It's difficult, but not impossible, for pilots to accidentally taxi onto an active runway at a tower-controlled airport. One pilot at a busy airport once taxied right into the middle of an active runway and just sat there (probably waiting for one of those yellow trucks to bring him a sandwich). Completely confused about the tower's directions and unwilling to ask for clarification, he stopped his airplane while a jet was on final approach. The tower controller said, "32 Bravo, do you know where you are?" The pilot replied, "Burbank Airport?" The controller said, "Yes, that's good, but do you see that big Boeing 707 out there on final approach headed directly for you?" The pilot replied, "Yes." "Do you want him to do a touch and go on you?" The pilot replied, "No." The controller said, "Then you'd better get off his runway." The pilot, not wanting to get bounced on by a Boeing 707, immediately exited the runway.

Additional Runway Markings

Just because there is concrete in the shape of a runway doesn't mean that it can be used for landing. Some runways have yellow chevrons painted on them (Figure 9, position A).

Figure 9 Runway Sufrace Markings.

This signals that the surface is unsuitable for taxiing, taking off, or landing. It's basically an airplane no man's land. Don't use any portion of this area. It might be off-limits because the surface won't support the weight of an airplane even for taxiing, let alone landing, or because the surface is otherwise unsuitable. Planes that venture onto chevrons can find themselves up to their axles in asphalt and trapped like a gigantic insect on flypaper.

White arrows pointing in one direction form what is called a displaced threshold (Figure 9, position B). This is a runway area that is not to be used for landing, but on which you can taxi, take off, or roll out after landing. Displaced thresholds often exist as part of a noise abatement effort. By forcing you to land farther down the runway, you maintain a higher altitude on the approach than you would if landing at the beginning of the runway. A displaced threshold can exist for other reasons, such as the presence of a surface that will support the weight of an airplane, but not the impact of an airplane landing. (There's a big difference. I know this since one of my instructors used to call out Richter scale values following my touchdowns.)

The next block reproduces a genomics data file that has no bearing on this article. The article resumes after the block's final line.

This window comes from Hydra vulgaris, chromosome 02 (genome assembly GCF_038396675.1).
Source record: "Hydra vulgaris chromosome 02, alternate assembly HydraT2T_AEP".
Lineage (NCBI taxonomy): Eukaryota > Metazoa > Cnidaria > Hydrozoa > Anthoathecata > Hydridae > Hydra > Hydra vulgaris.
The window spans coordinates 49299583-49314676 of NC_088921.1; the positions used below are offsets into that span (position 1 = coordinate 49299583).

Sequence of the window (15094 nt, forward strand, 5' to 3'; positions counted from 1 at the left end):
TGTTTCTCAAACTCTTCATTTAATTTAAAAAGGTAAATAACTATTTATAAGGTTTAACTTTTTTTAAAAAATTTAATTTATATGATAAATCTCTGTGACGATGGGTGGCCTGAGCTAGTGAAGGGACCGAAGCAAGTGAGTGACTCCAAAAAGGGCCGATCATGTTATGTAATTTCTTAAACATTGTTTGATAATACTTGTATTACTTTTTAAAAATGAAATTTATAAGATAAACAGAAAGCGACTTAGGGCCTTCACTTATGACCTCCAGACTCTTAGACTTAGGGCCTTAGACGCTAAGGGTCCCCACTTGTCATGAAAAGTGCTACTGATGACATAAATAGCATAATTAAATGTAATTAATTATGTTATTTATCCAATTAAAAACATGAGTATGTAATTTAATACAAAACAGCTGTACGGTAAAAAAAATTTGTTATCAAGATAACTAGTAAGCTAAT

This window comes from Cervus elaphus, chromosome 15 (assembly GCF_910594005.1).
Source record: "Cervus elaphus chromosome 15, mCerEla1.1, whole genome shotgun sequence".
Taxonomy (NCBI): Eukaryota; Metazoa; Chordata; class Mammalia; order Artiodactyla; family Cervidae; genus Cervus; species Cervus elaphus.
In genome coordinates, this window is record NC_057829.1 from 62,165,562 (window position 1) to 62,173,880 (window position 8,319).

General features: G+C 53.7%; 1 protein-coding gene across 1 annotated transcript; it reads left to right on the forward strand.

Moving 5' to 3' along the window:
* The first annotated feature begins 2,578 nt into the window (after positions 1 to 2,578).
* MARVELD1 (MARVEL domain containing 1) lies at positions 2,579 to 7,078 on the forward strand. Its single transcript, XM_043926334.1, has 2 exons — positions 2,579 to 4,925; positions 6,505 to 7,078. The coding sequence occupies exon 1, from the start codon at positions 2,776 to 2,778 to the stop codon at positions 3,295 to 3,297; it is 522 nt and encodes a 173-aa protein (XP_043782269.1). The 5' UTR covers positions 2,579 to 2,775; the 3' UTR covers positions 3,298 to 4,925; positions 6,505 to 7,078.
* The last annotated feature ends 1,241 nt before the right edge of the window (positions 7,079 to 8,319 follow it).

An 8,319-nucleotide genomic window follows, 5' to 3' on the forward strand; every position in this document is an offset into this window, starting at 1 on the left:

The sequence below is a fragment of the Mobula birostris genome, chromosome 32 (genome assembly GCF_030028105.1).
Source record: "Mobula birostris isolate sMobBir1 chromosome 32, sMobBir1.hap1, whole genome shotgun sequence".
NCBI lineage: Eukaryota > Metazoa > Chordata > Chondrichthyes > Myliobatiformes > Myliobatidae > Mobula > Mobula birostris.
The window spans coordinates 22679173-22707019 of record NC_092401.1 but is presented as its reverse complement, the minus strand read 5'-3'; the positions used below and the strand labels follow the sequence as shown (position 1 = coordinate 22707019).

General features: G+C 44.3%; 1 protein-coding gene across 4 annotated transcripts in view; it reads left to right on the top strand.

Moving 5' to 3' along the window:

I won't mention any names, but on occasion, professional airline pilots have been known to land at the wrong airport with a full load of passengers. Nothing like bringing your own audience to a faux pas. Several years ago, a pilot did this at an East Coast airport. He accidentally landed at a small training field with nothing but itty-bitty Cessnas and Pipers fluttering around the pattern. As he touched down and came to a stop, his wheels punched holes in the thin runway surface. He knew he was in trouble when it took full power just to taxi. A few of the locals came out and said, "Hey! Look what you did to our runway! You put divots in it. Geesh!" The only way they could get the airplane out was to completely strip it down to bare-bones metal, making it light enough to take off without further runway damage. The same could not be said for the pilot's career.

Now it's time for you to practice taxiing on Paine Field. Use the airport diagram to help find your way around the airport.

Airport Diagram Chart